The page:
Mass exodus of Kansas teachers: Can you blame them?



July 13, 2015 - 12:00 AM

Kansas is hemorrhaging teachers, according to a report released by the Kansas Department of Education.
An estimated 3,720 teachers have vacated their positions after this most recent school year. That’s up almost 60 percent, or 2,150, from a typical year’s turnover rate.
You can lay the blame of the mass exodus at the feet of Kansas legislators and Gov. Sam Brownback for enacting recent legislation that has cut funding to Kansas schools, eliminated elements of teachers’ rights, and put their pension program at risk.
Oddly enough, this anti-public school tenor comes on the heels of systemic changes that have yielded very positive results.
In the past 17 years there’s been widespread reduction in school administrators and an increase in teachers and paraprofessionals.
“Everything you would expect to improve student outcomes is where districts have targeted their dollars,” said Mark Tallman, associate executive director for advocacy for the Kansas Association of School Boards.
The result?
Better scores on tests and higher graduation rates.
Since 1998, administration levels in Kansas K-12 schools have been reduced by 16 percent, according to a study conducted by KASB. At the same time, districts have added more teachers and support staff, by about the same percentage.
For Iola schools, the student-to-staff ratio is about 17-to-1. Back in 1998, it was 18-to-1. In Iola’s case, it’s important to note the decline in student numbers. Seventeen years ago we had about 1,700 students enrolled in K-12 with a staff of 121, including aides, special ed teachers, and reading specialists. In 2015, that number has declined to 1,264 enrollment, with a staff of 112. Full-day kindergarten and the implementation of pre-K also has required additional staff.
One reason for the shift to increased staffing was because of the rise in at-risk students across the state. Students from lower-income homes do not perform as well in school as those from middle- and upper-income homes and require additional help.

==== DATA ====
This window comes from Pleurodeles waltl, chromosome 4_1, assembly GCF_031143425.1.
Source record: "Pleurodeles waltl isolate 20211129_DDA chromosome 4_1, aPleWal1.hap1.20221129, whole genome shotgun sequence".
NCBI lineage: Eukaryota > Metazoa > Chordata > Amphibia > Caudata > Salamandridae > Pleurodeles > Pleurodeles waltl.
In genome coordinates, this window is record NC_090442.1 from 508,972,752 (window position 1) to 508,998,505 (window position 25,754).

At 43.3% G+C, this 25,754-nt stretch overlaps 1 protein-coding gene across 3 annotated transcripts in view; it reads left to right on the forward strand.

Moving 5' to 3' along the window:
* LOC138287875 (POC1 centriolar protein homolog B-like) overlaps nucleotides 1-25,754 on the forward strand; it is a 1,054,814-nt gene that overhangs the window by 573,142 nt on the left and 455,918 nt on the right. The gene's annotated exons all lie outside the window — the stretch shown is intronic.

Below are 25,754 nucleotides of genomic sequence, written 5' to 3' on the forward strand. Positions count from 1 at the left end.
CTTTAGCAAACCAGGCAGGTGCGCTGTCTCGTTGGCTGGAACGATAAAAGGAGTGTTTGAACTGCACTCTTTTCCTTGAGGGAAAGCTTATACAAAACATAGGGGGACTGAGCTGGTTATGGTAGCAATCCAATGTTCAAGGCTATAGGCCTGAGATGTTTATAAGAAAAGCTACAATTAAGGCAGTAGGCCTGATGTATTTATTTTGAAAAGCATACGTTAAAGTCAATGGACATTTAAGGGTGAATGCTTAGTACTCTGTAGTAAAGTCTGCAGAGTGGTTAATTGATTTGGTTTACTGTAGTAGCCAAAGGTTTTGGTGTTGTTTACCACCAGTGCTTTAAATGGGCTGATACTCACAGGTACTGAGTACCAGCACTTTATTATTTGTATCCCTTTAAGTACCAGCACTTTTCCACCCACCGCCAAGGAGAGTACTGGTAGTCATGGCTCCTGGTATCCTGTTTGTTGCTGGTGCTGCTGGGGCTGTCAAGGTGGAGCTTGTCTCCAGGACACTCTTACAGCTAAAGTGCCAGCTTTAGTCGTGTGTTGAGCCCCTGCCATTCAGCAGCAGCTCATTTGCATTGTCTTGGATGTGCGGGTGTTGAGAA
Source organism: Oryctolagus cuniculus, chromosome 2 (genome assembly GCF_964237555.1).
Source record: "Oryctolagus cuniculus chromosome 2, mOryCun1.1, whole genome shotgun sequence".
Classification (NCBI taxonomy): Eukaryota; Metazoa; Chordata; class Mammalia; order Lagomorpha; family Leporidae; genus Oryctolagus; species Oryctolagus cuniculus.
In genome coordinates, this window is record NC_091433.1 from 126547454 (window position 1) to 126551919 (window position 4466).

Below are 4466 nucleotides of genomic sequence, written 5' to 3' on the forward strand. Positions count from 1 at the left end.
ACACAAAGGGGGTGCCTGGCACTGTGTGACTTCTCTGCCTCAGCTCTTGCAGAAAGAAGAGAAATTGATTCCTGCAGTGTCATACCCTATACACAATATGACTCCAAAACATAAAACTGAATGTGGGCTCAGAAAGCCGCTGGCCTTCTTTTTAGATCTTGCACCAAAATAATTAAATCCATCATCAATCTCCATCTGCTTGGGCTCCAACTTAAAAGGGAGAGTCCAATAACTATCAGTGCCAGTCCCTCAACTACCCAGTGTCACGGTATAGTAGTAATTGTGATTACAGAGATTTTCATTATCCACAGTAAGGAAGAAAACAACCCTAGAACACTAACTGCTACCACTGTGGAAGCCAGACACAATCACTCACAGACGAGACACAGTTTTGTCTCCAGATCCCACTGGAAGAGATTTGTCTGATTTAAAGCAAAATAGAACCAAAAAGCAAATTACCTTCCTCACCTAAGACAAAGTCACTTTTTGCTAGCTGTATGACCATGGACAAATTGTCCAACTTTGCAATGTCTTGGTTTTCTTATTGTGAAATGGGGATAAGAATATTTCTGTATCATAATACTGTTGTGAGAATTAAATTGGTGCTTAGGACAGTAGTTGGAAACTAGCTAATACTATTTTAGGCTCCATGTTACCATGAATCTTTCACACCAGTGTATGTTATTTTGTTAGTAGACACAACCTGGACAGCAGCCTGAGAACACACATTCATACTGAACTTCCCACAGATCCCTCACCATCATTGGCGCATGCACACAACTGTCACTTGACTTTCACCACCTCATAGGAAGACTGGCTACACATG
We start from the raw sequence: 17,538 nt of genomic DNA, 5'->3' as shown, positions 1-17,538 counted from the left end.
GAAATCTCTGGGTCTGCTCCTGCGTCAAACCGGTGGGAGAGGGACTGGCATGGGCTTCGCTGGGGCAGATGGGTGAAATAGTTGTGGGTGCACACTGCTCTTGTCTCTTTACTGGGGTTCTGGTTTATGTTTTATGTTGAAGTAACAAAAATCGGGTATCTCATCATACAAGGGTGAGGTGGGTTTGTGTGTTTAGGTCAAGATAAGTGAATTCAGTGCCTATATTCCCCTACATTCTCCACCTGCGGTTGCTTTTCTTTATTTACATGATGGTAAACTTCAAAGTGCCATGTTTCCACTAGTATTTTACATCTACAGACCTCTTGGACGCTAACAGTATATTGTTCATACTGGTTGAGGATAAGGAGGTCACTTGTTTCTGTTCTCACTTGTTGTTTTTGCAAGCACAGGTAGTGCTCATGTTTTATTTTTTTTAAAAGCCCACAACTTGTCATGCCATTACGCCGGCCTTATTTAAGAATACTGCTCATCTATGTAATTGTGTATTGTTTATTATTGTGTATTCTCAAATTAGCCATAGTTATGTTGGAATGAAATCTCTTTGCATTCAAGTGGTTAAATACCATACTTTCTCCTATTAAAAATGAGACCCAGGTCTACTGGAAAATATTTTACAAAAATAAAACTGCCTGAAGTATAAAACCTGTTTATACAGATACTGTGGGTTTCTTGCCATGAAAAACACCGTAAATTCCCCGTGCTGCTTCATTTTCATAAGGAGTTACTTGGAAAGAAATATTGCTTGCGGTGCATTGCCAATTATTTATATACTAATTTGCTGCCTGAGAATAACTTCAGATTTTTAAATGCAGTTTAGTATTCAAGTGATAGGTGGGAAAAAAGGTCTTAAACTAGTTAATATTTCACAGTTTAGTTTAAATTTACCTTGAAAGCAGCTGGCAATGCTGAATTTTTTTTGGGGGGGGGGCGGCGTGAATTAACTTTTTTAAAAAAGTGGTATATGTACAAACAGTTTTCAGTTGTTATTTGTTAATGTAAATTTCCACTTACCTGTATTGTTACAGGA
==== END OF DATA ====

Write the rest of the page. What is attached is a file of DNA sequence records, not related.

Also, federal law requires those with special needs to receive a public education. Schools today must meet the needs of students with not only physical disabilities but also emotional and behavioral problems. Those, too, require additional resources and staffing.
But with those extra resources comes success.
Students deemed proficient in math and reading increased from 35.8 percent in 2003 to 40.4 percent in 2013. For low-income students, the scores jumped from 20.6 percent to 25.3 percent. And graduation rates increased from 76.9 percent in 2003 to 89 percent in 2013.

SO HOW did we afford the change? Reduced administration, yes, but more importantly, the Montoy court case in 2005 forced legislators to funnel more to Kansas schools. From 2005 to 2009 state funding to classrooms gradually rose and we were on a trajectory of success.
Ever since Gov. Brownback has been in office, however, the rug’s been pulled out from under education. Again, we await word on another court case, Gannon v. Kansas, and whether legislators will be requested to increase funding to the state’s schools. More importantly, is whether they will follow the law.

KANSAS TEACHERS feel they are working in a hostile environment and are leaving for states that appreciate their gifts.
Wouldn’t you?
— Susan Lynn

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